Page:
A number of southern Europe's heron species have suddenly arrived in Britain, in an exotic influx which is exciting birdwatchers. Most people know of the widespread grey heron, one of our most familiar birds and also one of our tallest - it stands 3ft high, with a 6ft wingspan (and raids your garden pond). But recently, several of its continental cousins, more typical of Spain and the Mediterranean, have cropped up around the country.
At the top of the rarities list is a squacco heron, a squat but striking buff-coloured marsh bird, which has turned up on the Thames marshes east of London, at the Crossness nature reserve in Abbey Wood. It was last seen in the area in 1866.
A bird with charisma, the squacco heron is the symbol of Spain's national bird protection society. Other examples have recently been seen at Oare Marshes, Kent; Lodmoor reserve at Weymouth, Dorset; the Isles of Scilly and in Co Wexford, Ireland.
A night heron, a similar-sized grey bird with a black crown, which is also a rare visitor to Britain from southern Europe, is present at the moment at Methley on West Yorkshire's river Calder, while several purple herons, nearer our own heron in size but much darker, have been seen across the country, from the Minsmere reserve in Suffolk to Hamptworth in Wiltshire.
Other exotic visitors which are close relatives of the heron family have also been in evidence. Rainham Marshes in Essex is sheltering a spoonbill and more than 40 have been reported this spring, including up to eight at Cley on the north Norfolk coast and five at Middlebere, Dorset.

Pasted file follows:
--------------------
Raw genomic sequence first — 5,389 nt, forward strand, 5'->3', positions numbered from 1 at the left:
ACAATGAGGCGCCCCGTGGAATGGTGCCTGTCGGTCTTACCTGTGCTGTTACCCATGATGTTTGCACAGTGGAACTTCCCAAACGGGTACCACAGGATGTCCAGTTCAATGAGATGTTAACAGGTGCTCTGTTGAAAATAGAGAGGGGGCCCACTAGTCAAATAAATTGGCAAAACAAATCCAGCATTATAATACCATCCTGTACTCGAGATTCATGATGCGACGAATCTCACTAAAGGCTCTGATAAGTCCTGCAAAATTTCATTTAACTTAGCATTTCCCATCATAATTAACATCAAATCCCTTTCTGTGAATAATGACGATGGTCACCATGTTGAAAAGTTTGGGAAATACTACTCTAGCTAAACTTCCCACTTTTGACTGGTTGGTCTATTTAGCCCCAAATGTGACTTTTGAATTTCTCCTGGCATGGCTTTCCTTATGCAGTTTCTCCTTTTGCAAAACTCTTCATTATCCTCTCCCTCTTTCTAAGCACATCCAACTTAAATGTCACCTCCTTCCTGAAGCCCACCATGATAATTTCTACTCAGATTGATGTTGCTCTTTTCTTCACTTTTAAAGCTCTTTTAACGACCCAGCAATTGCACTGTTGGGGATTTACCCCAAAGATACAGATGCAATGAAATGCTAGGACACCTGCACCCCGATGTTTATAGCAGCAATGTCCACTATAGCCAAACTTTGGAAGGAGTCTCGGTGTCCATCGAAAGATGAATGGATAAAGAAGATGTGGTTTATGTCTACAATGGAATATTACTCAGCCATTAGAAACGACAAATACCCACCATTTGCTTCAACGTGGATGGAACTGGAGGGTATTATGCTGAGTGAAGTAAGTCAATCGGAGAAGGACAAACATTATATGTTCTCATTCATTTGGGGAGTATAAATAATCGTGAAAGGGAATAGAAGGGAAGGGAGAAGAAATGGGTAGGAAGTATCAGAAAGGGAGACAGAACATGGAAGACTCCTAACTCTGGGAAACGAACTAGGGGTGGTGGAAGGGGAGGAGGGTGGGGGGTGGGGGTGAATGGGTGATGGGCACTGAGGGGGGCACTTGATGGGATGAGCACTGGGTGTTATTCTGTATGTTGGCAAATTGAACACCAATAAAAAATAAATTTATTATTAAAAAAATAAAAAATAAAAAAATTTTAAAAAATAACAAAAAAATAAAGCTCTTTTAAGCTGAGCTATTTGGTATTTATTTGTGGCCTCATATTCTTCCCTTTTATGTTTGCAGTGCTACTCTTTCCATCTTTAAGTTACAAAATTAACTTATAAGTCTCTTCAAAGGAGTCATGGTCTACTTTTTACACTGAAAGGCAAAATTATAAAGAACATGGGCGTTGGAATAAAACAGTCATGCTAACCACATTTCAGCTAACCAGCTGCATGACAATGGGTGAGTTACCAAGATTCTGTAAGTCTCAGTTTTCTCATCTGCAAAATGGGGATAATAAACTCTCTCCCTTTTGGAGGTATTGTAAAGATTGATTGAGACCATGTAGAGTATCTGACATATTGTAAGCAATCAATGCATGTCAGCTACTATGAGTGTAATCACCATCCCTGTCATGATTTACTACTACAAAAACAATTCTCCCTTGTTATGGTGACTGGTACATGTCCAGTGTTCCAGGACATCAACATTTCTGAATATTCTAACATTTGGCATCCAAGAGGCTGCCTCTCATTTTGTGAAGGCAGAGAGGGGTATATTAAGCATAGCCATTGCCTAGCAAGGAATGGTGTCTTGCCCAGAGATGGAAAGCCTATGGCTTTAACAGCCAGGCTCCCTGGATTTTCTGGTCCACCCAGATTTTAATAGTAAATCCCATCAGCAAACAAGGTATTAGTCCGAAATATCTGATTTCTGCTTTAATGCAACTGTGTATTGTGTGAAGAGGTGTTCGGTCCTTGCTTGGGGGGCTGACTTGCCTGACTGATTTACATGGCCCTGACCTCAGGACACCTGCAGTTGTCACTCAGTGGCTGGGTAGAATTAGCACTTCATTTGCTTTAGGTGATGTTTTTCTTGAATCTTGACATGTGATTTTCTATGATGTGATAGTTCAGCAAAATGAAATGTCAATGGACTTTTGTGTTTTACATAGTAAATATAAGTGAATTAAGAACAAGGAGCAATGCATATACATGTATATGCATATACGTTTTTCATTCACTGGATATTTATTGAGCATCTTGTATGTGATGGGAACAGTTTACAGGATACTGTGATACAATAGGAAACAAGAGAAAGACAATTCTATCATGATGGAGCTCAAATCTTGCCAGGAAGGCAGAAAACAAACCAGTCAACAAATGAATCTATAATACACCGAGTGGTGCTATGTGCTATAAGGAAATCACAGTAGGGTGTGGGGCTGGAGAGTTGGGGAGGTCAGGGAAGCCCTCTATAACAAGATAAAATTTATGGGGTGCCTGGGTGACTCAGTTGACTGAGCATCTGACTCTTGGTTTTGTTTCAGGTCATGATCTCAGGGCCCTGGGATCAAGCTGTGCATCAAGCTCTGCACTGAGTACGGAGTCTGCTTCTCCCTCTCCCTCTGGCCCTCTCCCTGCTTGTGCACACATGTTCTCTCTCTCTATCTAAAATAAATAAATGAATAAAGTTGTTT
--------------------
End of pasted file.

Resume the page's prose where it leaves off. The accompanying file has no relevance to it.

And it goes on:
Last week at Rainham there was also a cattle egret, so named because it associates with livestock to catch small creatures they disturb, while seven great white egrets recently seen included one on the Shetland Isles, two on Humberside, and the rest in Cornwall, Dorset, Gloucestershire and Norfolk.
Most unexpected of all was a report of 14 glossy ibises flying east over Addlestone, Surrey - possibly part of the record flock of 17 that was seen earlier in the spring in Cornwall and Gloucestershire. "At least one or two of these birds turn up regularly most years, but usually not all at the same time or in the sort of numbers experienced this spring," said Mark Grantham, a migration expert at the British Trust for Ornithology.
"It might take a lifetime for many birdwatchers to get round to seeing all the European herons and related species in Britain, but lately virtually the full set have been on show here."
He thought an anticyclone over southern Europe may have influenced the arrival by pushing birds migrating from Africa too far north, but Britain's milder weather, perhaps influenced by climate change, was probably another factor.Reuse content